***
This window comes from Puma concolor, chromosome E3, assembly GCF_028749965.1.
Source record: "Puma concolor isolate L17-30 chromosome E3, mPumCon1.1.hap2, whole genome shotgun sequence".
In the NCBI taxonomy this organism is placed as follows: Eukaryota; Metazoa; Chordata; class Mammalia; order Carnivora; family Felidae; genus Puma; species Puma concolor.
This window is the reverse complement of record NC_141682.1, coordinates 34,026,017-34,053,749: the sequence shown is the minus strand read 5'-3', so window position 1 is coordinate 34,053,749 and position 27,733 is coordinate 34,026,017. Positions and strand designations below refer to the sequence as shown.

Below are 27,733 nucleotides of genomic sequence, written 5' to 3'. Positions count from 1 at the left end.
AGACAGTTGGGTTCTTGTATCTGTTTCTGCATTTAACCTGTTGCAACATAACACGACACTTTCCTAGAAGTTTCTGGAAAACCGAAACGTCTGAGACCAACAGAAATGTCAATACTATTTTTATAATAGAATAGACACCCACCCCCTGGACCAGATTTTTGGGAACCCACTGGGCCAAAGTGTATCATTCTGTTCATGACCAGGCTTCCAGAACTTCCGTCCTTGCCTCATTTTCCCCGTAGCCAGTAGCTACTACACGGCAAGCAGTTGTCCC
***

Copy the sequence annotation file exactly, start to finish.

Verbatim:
This window comes from Puma concolor, chromosome E3, assembly GCF_028749965.1.
Source record: "Puma concolor isolate L17-30 chromosome E3, mPumCon1.1.hap2, whole genome shotgun sequence".
In the NCBI taxonomy this organism is placed as follows: Eukaryota; Metazoa; Chordata; class Mammalia; order Carnivora; family Felidae; genus Puma; species Puma concolor.
This window is the reverse complement of record NC_141682.1, coordinates 34,026,017-34,053,749: the sequence shown is the minus strand read 5'-3', so window position 1 is coordinate 34,053,749 and position 27,733 is coordinate 34,026,017. Positions and strand designations below refer to the sequence as shown.

Below are 27,733 nucleotides of genomic sequence, written 5' to 3'. Positions count from 1 at the left end.
AGACAGTTGGGTTCTTGTATCTGTTTCTGCATTTAACCTGTTGCAACATAACACGACACTTTCCTAGAAGTTTCTGGAAAACCGAAACGTCTGAGACCAACAGAAATGTCAATACTATTTTTATAATAGAATAGACACCCACCCCCTGGACCAGATTTTTGGGAACCCACTGGGCCAAAGTGTATCATTCTGTTCATGACCAGGCTTCCAGAACTTCCGTCCTTGCCTCATTTTCCCCGTAGCCAGTAGCTACTACACGGCAAGCAGTTGTCCC